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Review of SoHo Press’s “In the House Upon the Dirt Between the Lake and the Woods”

August 21, 2013

In this new book review segment Seven Stories Press intern Ellen Waddell reviews SoHo Press’s acclaimed novel In the House Upon the Dirt Between the Lake and the Woods.

I recently read Matt Bell’s In the House Upon the Dirt Between the Lake and the Woods a debut novel that follows the lives of a pair of newlyweds as they struggle to establish themselves within the definition of “a family.” The husband, never addressed by name, is eager to have children and pressures his wife, likewise unnamed, through a chain of miscarriages that drives the couple further and further apart. Finally, out of desperation, the wife steals another woman’s child and pretends that it is her own to placate her husband, but this only marks the beginning of the deep unrest that characterizes their relationship throughout the rest of the novel. Sounds like a pretty normal depiction of unsatisfied married life, right?www.randomhouse

Well, Bell’s writing has a whole lot more going on. For starters, the husband swallows one of his wife’s miscarried fetuses, and for the remainder of the novel this “fingerling” speaks to the husband and acts as a demonic, quite terrifying guide.  The woman that the wife steals the child from is in fact a female bear, and on several occasions the husband assumes the form of a giant squid that terrorizes the lake. By singing, the wife creates an elaborate labyrinth beneath their home to escape her husband, and yet simultaneously draw him back to her. The mystical images in this novel are of epic, often disturbing, proportions.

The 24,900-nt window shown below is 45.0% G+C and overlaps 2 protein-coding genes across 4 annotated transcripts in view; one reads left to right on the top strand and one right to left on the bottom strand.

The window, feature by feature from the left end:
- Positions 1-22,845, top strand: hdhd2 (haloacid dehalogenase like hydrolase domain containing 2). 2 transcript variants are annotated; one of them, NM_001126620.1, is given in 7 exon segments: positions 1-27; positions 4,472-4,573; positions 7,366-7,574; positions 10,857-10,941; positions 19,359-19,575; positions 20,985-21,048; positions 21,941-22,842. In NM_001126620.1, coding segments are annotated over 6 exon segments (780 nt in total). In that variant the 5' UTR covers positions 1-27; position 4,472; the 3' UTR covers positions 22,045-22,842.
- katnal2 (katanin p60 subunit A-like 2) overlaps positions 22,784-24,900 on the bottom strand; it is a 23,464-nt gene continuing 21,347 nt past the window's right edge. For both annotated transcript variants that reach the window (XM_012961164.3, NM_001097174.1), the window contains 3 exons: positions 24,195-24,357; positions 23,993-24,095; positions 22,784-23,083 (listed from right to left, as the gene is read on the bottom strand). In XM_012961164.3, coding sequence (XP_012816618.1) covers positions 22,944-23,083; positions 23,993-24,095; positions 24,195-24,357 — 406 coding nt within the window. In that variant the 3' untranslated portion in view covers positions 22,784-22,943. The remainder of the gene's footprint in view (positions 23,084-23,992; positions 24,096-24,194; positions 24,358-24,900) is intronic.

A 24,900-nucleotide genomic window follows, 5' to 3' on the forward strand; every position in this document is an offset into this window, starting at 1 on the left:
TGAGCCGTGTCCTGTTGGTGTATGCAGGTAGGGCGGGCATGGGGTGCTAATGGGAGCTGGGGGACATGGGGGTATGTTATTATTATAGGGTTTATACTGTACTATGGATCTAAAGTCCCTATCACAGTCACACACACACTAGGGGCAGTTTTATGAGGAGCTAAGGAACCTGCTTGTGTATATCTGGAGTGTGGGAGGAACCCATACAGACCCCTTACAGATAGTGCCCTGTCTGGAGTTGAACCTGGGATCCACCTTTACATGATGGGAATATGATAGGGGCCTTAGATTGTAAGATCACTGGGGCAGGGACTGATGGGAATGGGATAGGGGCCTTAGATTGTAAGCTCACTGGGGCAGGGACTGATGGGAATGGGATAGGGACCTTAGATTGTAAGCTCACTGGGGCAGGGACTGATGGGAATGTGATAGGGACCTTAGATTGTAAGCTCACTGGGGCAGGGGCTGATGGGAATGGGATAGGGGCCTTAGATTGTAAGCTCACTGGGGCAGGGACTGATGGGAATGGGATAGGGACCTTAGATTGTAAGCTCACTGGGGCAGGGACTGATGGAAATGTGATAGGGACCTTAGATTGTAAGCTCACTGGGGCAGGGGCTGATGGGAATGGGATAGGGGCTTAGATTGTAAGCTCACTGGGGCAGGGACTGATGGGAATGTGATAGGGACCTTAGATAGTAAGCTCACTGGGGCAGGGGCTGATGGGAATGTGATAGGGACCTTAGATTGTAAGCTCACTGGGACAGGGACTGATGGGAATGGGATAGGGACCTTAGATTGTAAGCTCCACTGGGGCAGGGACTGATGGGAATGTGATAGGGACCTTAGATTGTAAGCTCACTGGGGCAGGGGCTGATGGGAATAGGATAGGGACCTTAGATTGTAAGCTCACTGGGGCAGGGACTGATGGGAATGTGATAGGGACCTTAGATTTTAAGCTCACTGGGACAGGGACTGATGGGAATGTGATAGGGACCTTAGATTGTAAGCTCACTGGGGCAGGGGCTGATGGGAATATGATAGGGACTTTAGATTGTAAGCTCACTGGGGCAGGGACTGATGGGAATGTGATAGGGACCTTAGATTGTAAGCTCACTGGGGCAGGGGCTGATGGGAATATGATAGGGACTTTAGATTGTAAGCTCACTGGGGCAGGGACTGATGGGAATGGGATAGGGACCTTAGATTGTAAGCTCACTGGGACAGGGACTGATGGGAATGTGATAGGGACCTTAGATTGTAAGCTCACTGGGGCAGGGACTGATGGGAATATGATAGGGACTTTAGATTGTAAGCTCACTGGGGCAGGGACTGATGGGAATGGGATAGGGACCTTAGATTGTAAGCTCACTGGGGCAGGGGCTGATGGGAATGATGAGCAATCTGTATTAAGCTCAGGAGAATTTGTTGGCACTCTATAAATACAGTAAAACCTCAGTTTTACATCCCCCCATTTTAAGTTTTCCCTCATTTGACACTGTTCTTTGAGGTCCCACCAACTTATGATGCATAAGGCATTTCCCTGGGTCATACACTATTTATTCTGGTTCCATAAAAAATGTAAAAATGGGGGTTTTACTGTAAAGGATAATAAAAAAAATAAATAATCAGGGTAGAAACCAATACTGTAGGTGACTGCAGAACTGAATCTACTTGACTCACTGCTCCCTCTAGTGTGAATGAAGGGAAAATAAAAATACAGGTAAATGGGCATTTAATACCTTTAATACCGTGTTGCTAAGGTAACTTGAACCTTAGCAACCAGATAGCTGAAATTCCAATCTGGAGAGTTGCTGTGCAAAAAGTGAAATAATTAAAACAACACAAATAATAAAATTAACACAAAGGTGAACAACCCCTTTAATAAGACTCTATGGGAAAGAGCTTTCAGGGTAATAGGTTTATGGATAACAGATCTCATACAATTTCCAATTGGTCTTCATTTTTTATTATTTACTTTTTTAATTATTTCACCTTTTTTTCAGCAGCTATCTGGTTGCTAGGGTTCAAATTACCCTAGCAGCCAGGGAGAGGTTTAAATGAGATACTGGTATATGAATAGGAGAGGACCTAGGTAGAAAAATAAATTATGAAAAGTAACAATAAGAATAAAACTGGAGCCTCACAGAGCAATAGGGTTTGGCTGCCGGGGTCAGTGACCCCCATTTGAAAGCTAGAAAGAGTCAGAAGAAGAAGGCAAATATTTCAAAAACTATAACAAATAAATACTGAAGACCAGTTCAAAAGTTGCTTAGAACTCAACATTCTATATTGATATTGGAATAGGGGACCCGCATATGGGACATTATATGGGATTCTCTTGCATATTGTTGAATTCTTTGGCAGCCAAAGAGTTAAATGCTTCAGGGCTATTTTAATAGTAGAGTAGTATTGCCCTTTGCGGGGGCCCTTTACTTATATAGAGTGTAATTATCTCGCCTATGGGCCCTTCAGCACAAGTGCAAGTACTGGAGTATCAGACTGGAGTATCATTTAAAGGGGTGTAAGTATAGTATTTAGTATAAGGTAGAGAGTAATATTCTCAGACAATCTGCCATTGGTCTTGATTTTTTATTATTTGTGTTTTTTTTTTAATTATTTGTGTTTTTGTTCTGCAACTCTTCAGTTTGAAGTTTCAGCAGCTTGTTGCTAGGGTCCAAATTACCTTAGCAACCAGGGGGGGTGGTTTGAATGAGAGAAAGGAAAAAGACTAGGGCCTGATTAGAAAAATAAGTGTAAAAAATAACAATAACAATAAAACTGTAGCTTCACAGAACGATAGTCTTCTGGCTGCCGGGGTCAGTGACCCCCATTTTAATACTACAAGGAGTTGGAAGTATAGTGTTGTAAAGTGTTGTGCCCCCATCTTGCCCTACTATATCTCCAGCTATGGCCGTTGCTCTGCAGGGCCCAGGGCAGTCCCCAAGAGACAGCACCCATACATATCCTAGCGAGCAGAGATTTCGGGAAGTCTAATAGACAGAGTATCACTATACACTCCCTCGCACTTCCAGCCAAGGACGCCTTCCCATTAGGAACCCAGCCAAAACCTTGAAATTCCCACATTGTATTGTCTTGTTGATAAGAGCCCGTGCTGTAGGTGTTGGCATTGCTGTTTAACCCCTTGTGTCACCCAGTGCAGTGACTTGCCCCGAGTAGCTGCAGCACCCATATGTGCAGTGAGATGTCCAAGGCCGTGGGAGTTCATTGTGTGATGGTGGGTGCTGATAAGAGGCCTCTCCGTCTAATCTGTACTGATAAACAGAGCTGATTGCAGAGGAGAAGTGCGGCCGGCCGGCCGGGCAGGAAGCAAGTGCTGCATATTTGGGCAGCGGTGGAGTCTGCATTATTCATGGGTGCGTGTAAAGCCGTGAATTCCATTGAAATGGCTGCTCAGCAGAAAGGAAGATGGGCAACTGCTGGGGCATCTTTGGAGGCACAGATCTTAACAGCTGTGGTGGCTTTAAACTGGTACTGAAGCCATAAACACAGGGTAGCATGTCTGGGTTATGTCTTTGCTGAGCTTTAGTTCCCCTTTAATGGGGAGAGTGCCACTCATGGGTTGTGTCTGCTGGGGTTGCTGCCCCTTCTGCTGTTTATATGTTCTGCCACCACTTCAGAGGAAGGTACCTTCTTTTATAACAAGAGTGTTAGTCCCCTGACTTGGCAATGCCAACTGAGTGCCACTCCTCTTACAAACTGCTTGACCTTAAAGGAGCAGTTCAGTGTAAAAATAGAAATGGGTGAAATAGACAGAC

This book is almost fantasy, but it’s cut by such gritty realism at times that I’m not quite sure how to classify it. In the House Upon the Dirt Between the Lake and the Woods is larger than life, and yet it is peppered with small truths that its readers can identify with, that bring the story into an accessible realm. In moments of mythological grandeur and intensity, one brief line will break up the mysticism in a way that immediately brings the reader back to the reality of what is at stake – the love between one man and one woman. Whenever I began to feel a bit lost in the metaphor and symbolism, a truly familiar and relatable sentiment would reel me back in, something that felt like raw, honest, human thought in the midst of magical creatures. “How I wished I had not walked away at the beginning of our marriage,” the husband says after his wife disappears into her song-built subterranean home, “when I thought it would always be so easy to return.”

This is a book to get lost in, that will, as you read, build an entirely new world up around you so easily that you become submerged before realizing that you’ve left reality behind. It is all the more powerful, then, when one of Bell’s raw, accessible truths sneaks onto the page and catches you off guard. In one of my favorite, poignant moments, the husband describes an exchange with his estranged wife. “She said, ‘You changed without me, and I forgot how to recognize you through the changes.’ And what was there to do but agree?”

Matt Bell is the author of Cataclysm Baby, a novella, and How They Were Found, a short story collection. He teaches writing at Northern Michigan University, and this, his first novel, was published by SoHo Press.

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